Gypsies ordered to leave Harting site

Flashback to last year when police escorted the gipsy caravans through South Harting to their site at Three Cornered Piece
Flashback to last year when police escorted the gipsy caravans through South Harting to their site at Three Cornered Piece

The battle of Three Cornered Piece is over after a landmark victory by the council over an illegal gypsy encampment at East Harting.

The fight has finally come to an end as a High Court judge ordered the gypsies to leave and remove unauthorised work from the land.

Chichester District Council leader Heather Caird said the landmark ruling proved the council ‘will not tolerate these breaches in law’.

The decision comes after years of anger in Harting, with the last straw being when police escorted a huge caravan onto the illegal site in February, 2012. Villagers booed and shook their fists at the convey as it made its way through Harting.

“If it was going to be two vans kept clean and tidy there would not be much objection, but two leads to 12, and then 24 and before you know it we have another Dale Farm on our hands,” said parish council chairman David Barnard.

The council won its legal challenge over illegal works to the greenfield site on Wednesday, March 20.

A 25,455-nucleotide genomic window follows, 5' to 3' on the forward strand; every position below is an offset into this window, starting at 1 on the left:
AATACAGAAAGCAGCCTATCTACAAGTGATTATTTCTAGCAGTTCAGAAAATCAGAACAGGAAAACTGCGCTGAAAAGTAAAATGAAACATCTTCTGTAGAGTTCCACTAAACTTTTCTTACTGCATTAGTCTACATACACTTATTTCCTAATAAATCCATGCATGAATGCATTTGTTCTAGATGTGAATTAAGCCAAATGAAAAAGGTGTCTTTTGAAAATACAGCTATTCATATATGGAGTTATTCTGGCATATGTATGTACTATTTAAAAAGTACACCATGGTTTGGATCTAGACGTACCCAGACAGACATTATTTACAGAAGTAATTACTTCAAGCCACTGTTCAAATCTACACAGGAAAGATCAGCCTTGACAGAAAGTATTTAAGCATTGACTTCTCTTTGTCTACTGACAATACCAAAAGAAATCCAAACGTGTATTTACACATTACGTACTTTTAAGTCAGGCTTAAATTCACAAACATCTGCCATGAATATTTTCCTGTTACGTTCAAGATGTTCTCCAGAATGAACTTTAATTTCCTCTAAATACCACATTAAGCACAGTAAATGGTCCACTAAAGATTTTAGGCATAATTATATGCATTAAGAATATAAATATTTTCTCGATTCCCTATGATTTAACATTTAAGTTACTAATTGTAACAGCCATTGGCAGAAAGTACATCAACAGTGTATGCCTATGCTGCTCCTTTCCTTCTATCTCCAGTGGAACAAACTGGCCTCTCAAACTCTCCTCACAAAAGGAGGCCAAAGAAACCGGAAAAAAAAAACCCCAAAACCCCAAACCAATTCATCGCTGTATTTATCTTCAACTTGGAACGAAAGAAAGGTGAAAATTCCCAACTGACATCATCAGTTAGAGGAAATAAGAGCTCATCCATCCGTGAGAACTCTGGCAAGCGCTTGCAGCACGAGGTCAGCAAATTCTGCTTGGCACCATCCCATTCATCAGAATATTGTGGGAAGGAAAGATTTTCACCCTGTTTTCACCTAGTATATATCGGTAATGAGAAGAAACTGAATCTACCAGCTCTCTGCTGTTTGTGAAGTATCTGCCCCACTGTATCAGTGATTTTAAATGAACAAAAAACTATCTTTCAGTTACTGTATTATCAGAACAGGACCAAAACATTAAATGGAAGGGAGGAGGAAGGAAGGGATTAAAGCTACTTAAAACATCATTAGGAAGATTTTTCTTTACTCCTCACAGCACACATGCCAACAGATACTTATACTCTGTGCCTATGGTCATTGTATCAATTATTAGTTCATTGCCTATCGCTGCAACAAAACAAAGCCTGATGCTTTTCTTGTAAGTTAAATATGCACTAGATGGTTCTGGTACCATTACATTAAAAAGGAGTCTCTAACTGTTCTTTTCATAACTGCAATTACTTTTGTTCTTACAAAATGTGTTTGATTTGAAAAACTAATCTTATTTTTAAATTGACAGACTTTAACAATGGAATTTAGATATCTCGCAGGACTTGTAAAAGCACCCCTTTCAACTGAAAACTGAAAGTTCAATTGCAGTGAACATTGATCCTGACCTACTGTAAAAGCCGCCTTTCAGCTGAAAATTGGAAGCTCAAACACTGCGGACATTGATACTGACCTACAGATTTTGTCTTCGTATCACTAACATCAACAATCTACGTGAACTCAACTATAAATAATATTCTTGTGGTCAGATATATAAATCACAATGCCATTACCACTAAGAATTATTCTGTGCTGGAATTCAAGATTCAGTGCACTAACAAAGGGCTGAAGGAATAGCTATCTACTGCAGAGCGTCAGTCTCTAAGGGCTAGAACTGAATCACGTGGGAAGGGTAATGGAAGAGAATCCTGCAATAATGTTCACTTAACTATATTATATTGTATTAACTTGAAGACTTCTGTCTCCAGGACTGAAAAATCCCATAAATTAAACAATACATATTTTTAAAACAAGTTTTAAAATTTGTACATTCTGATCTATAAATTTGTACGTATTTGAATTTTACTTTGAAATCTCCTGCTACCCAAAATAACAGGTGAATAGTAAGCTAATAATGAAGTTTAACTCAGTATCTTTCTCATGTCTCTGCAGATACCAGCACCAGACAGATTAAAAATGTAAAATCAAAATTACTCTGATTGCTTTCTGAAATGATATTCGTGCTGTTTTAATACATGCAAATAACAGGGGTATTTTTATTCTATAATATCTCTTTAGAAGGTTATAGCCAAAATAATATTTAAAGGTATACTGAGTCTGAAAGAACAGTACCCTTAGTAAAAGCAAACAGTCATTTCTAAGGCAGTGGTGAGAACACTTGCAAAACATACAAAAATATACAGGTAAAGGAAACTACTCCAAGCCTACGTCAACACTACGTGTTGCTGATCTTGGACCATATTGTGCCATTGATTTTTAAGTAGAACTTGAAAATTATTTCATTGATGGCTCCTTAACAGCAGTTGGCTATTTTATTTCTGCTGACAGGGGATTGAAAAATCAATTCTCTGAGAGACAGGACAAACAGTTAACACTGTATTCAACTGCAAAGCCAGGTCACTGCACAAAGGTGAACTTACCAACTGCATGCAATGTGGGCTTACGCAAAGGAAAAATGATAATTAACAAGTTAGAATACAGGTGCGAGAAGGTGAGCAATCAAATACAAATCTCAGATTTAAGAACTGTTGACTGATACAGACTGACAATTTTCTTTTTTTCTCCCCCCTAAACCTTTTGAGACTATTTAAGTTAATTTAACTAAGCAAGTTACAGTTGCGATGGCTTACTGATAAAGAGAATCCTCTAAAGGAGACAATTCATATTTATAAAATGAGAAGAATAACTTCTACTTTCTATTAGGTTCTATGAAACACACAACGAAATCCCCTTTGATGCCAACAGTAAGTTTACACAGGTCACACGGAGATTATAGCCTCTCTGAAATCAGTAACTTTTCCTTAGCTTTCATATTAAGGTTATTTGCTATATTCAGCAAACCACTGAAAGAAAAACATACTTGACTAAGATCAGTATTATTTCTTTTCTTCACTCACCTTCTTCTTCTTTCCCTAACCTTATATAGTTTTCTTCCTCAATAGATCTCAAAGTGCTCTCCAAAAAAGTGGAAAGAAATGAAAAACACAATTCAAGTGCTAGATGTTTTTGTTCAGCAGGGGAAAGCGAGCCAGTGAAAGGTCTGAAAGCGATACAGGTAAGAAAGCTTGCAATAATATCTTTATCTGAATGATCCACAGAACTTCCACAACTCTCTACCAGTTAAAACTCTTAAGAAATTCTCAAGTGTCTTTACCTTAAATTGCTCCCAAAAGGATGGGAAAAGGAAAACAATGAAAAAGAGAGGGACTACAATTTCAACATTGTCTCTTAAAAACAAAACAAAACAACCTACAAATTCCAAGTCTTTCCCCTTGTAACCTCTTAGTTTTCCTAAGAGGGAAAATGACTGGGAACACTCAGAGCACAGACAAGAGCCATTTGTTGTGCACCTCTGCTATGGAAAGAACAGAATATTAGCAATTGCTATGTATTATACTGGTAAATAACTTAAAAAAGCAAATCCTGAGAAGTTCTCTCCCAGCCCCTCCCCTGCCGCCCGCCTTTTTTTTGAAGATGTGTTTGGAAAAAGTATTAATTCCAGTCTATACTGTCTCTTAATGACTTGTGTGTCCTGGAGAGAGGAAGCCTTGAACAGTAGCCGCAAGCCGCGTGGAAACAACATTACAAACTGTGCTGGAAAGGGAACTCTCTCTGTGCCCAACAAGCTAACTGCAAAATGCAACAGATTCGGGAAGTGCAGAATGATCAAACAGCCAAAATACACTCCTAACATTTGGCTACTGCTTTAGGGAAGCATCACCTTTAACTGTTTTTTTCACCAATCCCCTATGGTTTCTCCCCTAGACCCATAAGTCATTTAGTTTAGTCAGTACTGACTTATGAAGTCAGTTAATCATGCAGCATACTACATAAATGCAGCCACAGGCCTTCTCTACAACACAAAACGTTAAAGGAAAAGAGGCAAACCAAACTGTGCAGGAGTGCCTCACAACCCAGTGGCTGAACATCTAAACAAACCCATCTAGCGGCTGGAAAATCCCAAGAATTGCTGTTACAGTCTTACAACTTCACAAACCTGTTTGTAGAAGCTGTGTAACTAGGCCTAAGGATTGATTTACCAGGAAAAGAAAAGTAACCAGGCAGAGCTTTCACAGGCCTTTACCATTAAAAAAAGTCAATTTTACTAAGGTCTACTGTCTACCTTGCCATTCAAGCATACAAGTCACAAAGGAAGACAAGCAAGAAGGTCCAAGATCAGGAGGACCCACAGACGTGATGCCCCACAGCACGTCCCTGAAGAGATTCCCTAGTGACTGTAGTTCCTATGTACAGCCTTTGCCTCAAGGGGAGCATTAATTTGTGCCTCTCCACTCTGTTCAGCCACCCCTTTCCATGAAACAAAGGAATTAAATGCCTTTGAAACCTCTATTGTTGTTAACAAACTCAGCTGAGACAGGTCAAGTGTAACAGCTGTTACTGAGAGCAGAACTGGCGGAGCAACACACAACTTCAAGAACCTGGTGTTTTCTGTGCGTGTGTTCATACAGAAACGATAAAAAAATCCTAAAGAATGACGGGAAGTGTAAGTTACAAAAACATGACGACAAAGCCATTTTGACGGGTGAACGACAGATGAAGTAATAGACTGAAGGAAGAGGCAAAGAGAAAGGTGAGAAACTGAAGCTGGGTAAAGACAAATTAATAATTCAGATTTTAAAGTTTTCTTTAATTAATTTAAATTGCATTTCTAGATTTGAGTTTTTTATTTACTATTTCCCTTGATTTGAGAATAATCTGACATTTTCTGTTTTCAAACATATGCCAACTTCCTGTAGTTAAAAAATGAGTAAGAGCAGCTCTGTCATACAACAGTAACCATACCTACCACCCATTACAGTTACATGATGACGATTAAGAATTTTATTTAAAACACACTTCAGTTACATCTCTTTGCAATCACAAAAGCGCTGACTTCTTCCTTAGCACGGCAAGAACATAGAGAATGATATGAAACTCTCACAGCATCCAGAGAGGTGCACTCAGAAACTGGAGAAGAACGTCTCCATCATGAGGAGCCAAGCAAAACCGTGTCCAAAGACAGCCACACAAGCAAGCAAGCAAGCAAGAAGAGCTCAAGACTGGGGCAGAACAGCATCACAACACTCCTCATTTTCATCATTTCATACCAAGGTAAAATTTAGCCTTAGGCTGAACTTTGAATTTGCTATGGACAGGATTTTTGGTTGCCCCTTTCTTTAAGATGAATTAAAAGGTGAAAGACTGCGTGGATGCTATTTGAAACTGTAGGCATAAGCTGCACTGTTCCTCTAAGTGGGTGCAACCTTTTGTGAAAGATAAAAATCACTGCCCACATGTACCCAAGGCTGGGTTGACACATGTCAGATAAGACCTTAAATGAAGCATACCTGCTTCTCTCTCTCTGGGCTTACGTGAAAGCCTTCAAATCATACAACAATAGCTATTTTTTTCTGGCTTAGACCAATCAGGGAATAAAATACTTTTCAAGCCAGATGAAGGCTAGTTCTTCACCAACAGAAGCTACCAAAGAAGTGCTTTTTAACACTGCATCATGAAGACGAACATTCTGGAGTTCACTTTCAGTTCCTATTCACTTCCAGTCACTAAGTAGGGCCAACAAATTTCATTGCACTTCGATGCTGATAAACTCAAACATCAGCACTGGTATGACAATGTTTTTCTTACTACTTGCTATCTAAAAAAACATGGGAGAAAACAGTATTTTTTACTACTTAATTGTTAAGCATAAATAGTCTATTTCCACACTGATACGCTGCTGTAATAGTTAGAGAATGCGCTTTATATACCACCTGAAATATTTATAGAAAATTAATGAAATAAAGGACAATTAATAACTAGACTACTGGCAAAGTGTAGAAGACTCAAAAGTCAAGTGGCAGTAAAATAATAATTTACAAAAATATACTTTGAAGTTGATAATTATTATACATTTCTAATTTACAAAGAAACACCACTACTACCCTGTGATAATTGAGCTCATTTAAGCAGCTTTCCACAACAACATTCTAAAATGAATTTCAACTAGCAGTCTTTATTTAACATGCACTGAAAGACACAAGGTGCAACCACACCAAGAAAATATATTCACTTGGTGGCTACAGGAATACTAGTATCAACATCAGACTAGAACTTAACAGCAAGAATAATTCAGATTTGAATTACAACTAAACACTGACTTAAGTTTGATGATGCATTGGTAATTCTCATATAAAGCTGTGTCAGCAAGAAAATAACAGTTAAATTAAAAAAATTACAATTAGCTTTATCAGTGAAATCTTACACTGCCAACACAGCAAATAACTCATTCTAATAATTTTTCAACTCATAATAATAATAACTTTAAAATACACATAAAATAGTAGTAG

Portsmouth County Court ruled the defendants, Christopher Francis Searle and Jimmy Roy Searle, were in breach of an injunction granted in January, 2010, to stop any further works on the land.

The defendants were sentenced to 28 days in prison for contempt of court but will only to serve the time if they fail to remove unauthorised works from the land by September 17.

The unauthorised work includes treatment works, widening of the access track, an area of hard standing and a concrete base on the land.

They were ordered to leave the site by August 16, and will also have to pay the council’s legal costs.

Heather Caird said she was ‘delighted’ with the ruling.

“We will do all we can to preserve the beauty of the district and will take action against offenders when necessary,” she said.

The district council took enforcement action demanding the removal of the mobile homes in 2009.

The gypsy family appealed and their case was called in by local government secretary Eric Pickles.

The resulting High Court battle rejected the gypsy’s appeal despite a planning inspector recommending Mr Pickles should grant temporary three-year planning permission.